January, 18th, 2019 at 10:21 am
By Wesley W. Whitmyer, Jr. Read Part 1 I have been asked this question hundreds of times. You can probably guess that the person doing the asking has just been accused of patent infringement. [Read More…]
January, 8th, 2019
The U.S. Patent and Trademark Office has prepared 2019 Revised Patent Subject Matter Eligibility Guidance for use by Examiners in evaluating whether an application is directed to patent-eligible subject matter. While all processes, machines, manufactures, and compositions of matter are statutorily eligible for patenting, the Courts have carved out judicial exceptions for abstract ideas, laws of nature, and natural phenomena.
In recent years, Supreme Court decisions have led to inconsistency in the application of the subject matter eligibility analysis at the USPTO, particularly with respect to abstract ideas. As a result, applicants and practitioners have noticed shifting standards and ill-defined tests for what constitutes eligible subject matter.
The new guidelines seek to establish a consistent and reliable framework for the subject matter eligibility analysis. To do so, the new guidelines limit and more narrowly define three categories of abstract ideas: mathematical concepts, methods of organizing human activity, and mental processes. A claim is automatically patent eligible if it does not fall in one of these restricted categories. Even if a claim is directed towards an abstract idea, the new guidelines require that Examiners find that any practical application of the abstract idea will render it patent eligible, including an improvement to a technical field.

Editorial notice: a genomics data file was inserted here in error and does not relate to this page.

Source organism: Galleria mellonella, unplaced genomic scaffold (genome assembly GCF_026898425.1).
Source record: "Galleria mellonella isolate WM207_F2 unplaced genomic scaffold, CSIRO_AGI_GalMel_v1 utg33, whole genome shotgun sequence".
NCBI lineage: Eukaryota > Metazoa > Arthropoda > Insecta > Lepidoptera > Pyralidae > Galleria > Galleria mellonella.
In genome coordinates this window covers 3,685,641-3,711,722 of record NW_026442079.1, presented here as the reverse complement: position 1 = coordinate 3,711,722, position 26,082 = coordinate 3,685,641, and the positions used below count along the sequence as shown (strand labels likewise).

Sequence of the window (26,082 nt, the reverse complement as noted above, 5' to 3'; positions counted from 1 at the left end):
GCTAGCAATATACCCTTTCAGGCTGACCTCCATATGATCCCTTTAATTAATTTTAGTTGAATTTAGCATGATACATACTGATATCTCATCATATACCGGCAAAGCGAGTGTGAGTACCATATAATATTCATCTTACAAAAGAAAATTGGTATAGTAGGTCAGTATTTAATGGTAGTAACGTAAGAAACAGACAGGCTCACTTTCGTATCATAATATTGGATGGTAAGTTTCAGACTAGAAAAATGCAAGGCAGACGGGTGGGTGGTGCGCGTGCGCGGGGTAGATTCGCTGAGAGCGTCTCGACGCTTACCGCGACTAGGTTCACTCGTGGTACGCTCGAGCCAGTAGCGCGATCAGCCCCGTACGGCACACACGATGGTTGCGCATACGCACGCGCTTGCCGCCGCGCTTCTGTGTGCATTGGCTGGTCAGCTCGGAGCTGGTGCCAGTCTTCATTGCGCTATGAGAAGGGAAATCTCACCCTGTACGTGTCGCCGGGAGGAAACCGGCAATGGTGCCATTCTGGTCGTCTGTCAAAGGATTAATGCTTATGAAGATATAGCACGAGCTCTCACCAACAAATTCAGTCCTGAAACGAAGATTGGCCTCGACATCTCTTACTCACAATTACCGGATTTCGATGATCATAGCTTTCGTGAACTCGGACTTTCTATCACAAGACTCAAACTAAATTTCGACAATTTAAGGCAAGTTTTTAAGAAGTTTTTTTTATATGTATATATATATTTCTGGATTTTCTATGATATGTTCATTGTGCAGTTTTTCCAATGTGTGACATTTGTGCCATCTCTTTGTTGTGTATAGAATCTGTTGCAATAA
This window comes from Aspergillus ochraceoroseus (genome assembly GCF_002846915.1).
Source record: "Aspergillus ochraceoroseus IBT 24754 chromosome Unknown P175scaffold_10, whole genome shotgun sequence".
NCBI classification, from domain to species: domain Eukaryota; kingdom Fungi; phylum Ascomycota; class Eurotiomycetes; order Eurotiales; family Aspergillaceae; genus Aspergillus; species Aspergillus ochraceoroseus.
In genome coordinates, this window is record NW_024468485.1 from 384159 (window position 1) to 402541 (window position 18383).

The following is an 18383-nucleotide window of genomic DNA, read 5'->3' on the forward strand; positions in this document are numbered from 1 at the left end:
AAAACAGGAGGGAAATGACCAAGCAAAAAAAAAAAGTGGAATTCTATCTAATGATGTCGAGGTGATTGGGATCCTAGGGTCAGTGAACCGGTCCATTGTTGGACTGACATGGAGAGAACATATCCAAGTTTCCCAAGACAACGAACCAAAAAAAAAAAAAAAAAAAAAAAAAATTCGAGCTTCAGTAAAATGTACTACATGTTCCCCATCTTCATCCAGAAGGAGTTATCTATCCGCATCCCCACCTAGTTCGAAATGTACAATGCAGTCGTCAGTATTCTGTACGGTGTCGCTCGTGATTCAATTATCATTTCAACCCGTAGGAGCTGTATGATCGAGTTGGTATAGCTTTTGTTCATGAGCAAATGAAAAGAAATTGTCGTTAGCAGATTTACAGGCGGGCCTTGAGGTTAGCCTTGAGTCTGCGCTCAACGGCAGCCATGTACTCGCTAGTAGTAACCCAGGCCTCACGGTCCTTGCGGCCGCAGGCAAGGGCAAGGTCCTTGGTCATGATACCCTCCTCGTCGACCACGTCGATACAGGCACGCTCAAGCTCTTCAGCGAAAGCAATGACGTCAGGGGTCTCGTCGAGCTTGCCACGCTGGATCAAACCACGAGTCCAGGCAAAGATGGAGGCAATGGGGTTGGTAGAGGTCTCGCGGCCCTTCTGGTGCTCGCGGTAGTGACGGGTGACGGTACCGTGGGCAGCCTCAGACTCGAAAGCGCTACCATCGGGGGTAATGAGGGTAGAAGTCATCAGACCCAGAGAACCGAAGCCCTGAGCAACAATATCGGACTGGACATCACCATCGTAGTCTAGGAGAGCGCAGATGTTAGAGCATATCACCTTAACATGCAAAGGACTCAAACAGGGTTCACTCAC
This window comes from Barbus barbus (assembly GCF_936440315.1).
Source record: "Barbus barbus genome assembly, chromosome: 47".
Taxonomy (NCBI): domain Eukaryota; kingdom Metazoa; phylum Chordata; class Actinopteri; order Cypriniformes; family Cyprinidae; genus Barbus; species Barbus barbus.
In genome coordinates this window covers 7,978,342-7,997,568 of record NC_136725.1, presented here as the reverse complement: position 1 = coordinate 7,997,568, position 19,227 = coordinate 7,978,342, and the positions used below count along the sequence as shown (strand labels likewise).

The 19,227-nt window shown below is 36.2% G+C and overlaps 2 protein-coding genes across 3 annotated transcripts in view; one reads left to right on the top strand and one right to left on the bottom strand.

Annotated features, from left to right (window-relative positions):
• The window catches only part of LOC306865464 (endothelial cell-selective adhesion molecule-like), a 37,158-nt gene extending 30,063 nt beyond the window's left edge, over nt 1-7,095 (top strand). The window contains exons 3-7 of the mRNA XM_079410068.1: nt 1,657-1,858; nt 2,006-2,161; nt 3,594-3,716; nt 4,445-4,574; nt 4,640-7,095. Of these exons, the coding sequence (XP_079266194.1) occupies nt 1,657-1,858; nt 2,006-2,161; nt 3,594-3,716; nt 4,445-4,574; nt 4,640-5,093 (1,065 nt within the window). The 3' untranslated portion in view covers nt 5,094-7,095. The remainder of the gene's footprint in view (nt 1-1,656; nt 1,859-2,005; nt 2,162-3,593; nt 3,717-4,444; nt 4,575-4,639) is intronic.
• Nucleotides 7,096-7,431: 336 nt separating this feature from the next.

The 2019 Revised Patent Subject Matter Eligibility Guidance is effective as of January 7, 2019 and applies to all applications. The USPTO is seeking public comment on this guidance and may issue or modify its guidance based on public comments received.
The new guidelines create a positive step forward for consistency in Examiners’ rejections and allowances regarding subject matter eligibility. WHIPgroup anticipates further success in getting patents allowed under this framework.